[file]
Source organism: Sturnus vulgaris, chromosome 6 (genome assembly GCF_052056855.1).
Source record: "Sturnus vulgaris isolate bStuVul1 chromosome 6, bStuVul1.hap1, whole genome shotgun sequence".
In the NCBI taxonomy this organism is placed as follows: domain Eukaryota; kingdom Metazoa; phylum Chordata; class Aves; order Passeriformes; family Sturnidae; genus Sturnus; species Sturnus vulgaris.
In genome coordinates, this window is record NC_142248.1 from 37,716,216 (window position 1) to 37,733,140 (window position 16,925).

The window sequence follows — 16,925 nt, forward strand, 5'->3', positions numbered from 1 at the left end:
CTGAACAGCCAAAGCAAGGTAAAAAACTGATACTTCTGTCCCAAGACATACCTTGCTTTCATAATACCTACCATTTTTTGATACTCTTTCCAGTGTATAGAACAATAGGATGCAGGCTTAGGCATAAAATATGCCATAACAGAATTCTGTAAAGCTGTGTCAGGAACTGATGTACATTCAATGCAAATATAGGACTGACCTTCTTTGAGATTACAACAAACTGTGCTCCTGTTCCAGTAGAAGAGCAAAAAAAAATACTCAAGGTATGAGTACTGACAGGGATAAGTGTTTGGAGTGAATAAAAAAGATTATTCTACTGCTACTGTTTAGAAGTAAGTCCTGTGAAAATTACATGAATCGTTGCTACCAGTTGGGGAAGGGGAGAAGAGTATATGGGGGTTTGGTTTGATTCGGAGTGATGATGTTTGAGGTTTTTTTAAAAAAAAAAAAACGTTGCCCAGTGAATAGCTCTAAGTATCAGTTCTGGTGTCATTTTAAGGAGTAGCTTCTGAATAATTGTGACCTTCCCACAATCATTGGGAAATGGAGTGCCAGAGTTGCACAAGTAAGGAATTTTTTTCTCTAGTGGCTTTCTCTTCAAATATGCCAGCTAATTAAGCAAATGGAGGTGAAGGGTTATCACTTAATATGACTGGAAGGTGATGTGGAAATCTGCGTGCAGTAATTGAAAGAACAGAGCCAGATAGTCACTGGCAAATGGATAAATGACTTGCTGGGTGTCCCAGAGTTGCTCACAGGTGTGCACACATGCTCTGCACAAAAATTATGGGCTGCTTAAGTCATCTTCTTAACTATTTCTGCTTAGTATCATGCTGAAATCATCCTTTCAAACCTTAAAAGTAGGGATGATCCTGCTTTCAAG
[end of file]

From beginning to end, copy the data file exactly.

Source organism: Sturnus vulgaris, chromosome 6 (genome assembly GCF_052056855.1).
Source record: "Sturnus vulgaris isolate bStuVul1 chromosome 6, bStuVul1.hap1, whole genome shotgun sequence".
In the NCBI taxonomy this organism is placed as follows: domain Eukaryota; kingdom Metazoa; phylum Chordata; class Aves; order Passeriformes; family Sturnidae; genus Sturnus; species Sturnus vulgaris.
In genome coordinates, this window is record NC_142248.1 from 37,716,216 (window position 1) to 37,733,140 (window position 16,925).

The window sequence follows — 16,925 nt, forward strand, 5'->3', positions numbered from 1 at the left end:
CTGAACAGCCAAAGCAAGGTAAAAAACTGATACTTCTGTCCCAAGACATACCTTGCTTTCATAATACCTACCATTTTTTGATACTCTTTCCAGTGTATAGAACAATAGGATGCAGGCTTAGGCATAAAATATGCCATAACAGAATTCTGTAAAGCTGTGTCAGGAACTGATGTACATTCAATGCAAATATAGGACTGACCTTCTTTGAGATTACAACAAACTGTGCTCCTGTTCCAGTAGAAGAGCAAAAAAAAATACTCAAGGTATGAGTACTGACAGGGATAAGTGTTTGGAGTGAATAAAAAAGATTATTCTACTGCTACTGTTTAGAAGTAAGTCCTGTGAAAATTACATGAATCGTTGCTACCAGTTGGGGAAGGGGAGAAGAGTATATGGGGGTTTGGTTTGATTCGGAGTGATGATGTTTGAGGTTTTTTTAAAAAAAAAAAAACGTTGCCCAGTGAATAGCTCTAAGTATCAGTTCTGGTGTCATTTTAAGGAGTAGCTTCTGAATAATTGTGACCTTCCCACAATCATTGGGAAATGGAGTGCCAGAGTTGCACAAGTAAGGAATTTTTTTCTCTAGTGGCTTTCTCTTCAAATATGCCAGCTAATTAAGCAAATGGAGGTGAAGGGTTATCACTTAATATGACTGGAAGGTGATGTGGAAATCTGCGTGCAGTAATTGAAAGAACAGAGCCAGATAGTCACTGGCAAATGGATAAATGACTTGCTGGGTGTCCCAGAGTTGCTCACAGGTGTGCACACATGCTCTGCACAAAAATTATGGGCTGCTTAAGTCATCTTCTTAACTATTTCTGCTTAGTATCATGCTGAAATCATCCTTTCAAACCTTAAAAGTAGGGATGATCCTGCTTTCAAG